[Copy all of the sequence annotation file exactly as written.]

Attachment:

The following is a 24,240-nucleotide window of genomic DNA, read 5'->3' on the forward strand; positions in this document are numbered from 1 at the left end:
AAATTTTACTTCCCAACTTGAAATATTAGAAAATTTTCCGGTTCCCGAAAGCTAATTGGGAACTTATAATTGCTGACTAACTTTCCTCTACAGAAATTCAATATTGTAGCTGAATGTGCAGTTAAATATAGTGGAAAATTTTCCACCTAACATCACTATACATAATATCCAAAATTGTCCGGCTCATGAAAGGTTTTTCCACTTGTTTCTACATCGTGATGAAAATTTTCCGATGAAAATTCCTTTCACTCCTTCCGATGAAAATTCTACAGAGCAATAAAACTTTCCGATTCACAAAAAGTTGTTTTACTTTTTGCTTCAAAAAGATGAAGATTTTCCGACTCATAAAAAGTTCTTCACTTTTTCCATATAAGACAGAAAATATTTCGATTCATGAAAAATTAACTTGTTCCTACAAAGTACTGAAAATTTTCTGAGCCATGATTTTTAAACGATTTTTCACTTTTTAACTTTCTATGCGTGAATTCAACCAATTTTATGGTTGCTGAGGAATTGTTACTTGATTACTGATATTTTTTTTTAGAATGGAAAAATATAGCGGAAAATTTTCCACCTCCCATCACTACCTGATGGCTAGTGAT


The following is a 24,240-nucleotide window of genomic DNA, read 5'->3' on the forward strand; positions in this document are numbered from 1 at the left end:
AAATTTTACTTCCCAACTTGAAATATTAGAAAATTTTCCGGTTCCCGAAAGCTAATTGGGAACTTATAATTGCTGACTAACTTTCCTCTACAGAAATTCAATATTGTAGCTGAATGTGCAGTTAAATATAGTGGAAAATTTTCCACCTAACATCACTATACATAATATCCAAAATTGTCCGGCTCATGAAAGGTTTTTCCACTTGTTTCTACATCGTGATGAAAATTTTCCGATGAAAATTCCTTTCACTCCTTCCGATGAAAATTCTACAGAGCAATAAAACTTTCCGATTCACAAAAAGTTGTTTTACTTTTTGCTTCAAAAAGATGAAGATTTTCCGACTCATAAAAAGTTCTTCACTTTTTCCATATAAGACAGAAAATATTTCGATTCATGAAAAATTAACTTGTTCCTACAAAGTACTGAAAATTTTCTGAGCCATGATTTTTAAACGATTTTTCACTTTTTAACTTTCTATGCGTGAATTCAACCAATTTTATGGTTGCTGAGGAATTGTTACTTGATTACTGATATTTTTTTTTAGAATGGAAAAATATAGCGGAAAATTTTCCACCTCCCATCACTACCTGATGGCTAGTGAT